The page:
Amalia Ulman: Gentle Deception
Amalia Ulman operates almost like a kid sneaking out of her parents’ house at midnight, leaving a bundle of pillows under her comforter. There is almost always a bait and switch and things are rarely as they seem. This gentle deception was at the center of her much-talked-about Instagram-based performance project, Excellences & Perfections (2014), and continues in her new short film, International House of Cozy (2015). I sat down with Ulman during her visit to Storage Gallery (Oberlin, Ohio), where she spoke about both projects and previewed the first cut of the video before it officially premiered May 15th at Showroom MAMA (Rotterdam).
International House of Cozy, as Ulman calls it, is a pornographic simulacrum of a hipster ad. Ulman recreates the aesthetic and narrative style popularized by such commercial platforms as The Selby, Freunde von Freunden, and Pinterest, featuring the well-curated homes of trendy creative professionals—their French presses, Muji notebooks, and artisanal jams. The porn begins like any long-form hip infomercial, replacing the painfully cheesy verbal foreplay of most pornography with the only slightly exaggerated banter of the young-ish, moneyed and hip:
“You’re not gonna believe what happened to me last night. I was at Soho House, ordering shots for everybody and my card got declined.”
“Speaking of Soho House, I had a meeting downtown the other day…there’s an Aesop store right next to the Ace Hotel!”
Eventually the “graphic designer” and “freelance curator” couple retreat to an airy bedroom to bone on top of their seersucker bedsheets.
Throughout the film, the dialogue and imagery are eerily familiar. It is unclear whether we know this series of exchanges from a Dove ad or from last week at a friend’s house. Ulman herself admits to having embarrassingly similar conversations during the video’s production. The script, she says, “Is not really adding much to what is already there … It’s just a slight exaggeration, but mostly just a recollection of things I’ve heard before.”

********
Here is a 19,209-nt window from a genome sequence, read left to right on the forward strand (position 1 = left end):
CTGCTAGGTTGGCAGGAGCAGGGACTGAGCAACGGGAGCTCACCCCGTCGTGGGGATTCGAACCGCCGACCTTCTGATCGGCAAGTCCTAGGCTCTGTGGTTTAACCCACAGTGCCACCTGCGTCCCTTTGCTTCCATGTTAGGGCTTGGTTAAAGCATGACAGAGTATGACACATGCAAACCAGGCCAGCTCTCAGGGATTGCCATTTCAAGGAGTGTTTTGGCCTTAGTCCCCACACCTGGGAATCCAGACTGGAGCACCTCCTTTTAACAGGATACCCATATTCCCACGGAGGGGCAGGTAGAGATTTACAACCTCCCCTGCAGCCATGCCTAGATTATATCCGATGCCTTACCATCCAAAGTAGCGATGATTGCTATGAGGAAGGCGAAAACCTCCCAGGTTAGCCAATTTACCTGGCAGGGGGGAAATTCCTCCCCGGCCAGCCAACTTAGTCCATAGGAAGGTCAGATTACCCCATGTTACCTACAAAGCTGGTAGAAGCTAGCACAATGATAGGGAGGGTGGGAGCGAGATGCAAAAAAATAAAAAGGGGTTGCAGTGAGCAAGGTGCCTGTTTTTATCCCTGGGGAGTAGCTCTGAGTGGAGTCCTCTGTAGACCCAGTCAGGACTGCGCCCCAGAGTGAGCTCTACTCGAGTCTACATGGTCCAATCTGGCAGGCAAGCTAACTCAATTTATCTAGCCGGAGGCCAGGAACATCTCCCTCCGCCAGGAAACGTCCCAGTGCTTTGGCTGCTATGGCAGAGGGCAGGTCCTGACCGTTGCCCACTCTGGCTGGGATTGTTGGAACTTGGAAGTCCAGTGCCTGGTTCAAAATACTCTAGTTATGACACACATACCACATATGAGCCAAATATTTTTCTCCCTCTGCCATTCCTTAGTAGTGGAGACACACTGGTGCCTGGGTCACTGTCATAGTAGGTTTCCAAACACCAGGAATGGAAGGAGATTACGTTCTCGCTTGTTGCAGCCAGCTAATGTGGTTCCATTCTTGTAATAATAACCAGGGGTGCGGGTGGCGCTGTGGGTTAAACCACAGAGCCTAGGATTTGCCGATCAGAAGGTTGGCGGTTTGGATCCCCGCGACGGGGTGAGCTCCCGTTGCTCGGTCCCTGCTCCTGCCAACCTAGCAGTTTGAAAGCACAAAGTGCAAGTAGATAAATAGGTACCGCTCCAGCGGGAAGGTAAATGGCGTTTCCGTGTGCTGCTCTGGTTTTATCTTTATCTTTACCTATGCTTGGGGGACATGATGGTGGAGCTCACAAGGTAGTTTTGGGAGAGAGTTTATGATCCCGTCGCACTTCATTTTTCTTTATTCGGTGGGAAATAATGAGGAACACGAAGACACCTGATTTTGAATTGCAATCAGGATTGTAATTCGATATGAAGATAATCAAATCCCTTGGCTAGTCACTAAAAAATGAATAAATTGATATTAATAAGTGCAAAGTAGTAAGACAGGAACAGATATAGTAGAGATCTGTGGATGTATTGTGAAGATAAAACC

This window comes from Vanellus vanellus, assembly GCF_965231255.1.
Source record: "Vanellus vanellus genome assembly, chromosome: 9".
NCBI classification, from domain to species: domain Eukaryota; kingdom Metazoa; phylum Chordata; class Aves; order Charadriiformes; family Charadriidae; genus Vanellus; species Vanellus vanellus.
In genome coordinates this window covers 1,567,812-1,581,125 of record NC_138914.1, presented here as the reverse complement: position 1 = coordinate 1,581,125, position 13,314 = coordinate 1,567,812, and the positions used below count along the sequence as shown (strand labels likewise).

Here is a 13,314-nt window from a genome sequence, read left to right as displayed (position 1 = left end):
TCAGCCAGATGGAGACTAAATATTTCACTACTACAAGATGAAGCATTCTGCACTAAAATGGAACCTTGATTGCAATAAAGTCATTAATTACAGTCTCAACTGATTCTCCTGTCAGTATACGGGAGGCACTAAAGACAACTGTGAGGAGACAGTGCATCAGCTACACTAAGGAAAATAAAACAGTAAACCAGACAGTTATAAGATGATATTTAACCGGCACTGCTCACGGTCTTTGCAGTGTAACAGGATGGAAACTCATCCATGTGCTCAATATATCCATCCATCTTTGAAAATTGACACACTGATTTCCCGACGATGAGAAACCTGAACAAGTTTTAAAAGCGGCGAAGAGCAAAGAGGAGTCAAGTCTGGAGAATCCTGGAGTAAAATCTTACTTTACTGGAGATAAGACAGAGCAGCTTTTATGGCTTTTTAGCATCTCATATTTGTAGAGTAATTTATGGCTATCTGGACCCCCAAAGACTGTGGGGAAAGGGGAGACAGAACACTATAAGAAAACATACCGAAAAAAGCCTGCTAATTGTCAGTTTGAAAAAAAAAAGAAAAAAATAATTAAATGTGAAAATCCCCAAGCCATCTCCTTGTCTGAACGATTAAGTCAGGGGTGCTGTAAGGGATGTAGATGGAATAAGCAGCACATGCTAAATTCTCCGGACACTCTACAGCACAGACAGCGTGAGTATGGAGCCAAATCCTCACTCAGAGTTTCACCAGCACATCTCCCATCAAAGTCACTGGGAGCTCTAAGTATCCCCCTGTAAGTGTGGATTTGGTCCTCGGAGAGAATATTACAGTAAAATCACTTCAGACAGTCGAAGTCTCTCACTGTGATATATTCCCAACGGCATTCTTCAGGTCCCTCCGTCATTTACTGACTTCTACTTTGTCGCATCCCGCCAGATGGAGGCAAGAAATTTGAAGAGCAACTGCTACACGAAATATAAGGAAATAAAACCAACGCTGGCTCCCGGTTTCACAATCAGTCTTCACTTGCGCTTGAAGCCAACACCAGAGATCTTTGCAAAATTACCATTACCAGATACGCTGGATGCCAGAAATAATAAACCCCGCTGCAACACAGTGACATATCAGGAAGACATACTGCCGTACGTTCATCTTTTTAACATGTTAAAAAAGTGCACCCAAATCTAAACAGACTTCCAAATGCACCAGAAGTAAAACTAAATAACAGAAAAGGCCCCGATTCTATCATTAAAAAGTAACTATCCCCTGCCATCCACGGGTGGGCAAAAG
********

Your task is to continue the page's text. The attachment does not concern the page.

The signifiers scattered throughout the video—fixie bikes, striped tees, copies of Artforum spilling out of a tote bag amidst soft light and a ukelele soundtrac—that might have marked a subculture five years ago now flood commercial media. As Ulman posits, “hipster is the new corporate.” Other young artists have made similar claims about the entrance of “hipster” into the mainstream (See, most notably, K-Hole’s widely resonant “normcore” and “mass indie”). However, Ulman’s proclamation takes the gesture one step further; anything can and everything will be at some point subsumed by the mainstream, leading one to ask: what even is the mainstream? Can the category be upheld if it’s swallowed everything up already? International House of Cozy illuminates just how easily constructed and recognizable the “hipster” aesthetic is. It ultimately exists as a series of fetishized objects and images that we somehow imagine to represent a lifestyle, one that she deems “the new normal.”
Ulman’s new video work visibly departs from the subject matter of much of her earlier work, most prominently Excellences & Perfections. Both of these long-term projects exist within a specific part her of her practice that one might call “proof of concept” for her objects and essays, but appear very differently therein. Where International House of Cozy explores the fabricated image of a lifestyle through exaggerating “the new normal,” Excellences & Perfections explored the fabrication of a particular self through pure image. Beginning in April 2014, Ulman repurposed her own Instagram account, embodying a series of fictional characters in her online presence over the course of four months. When asked about her inspiration, Ulman says that a great deal of her desire to pursue the project came from the realization that she was already inhabiting a constructed persona of “the female artist” online. In her eyes, her social media presence was already inherently fictitious—so why not play with it a little?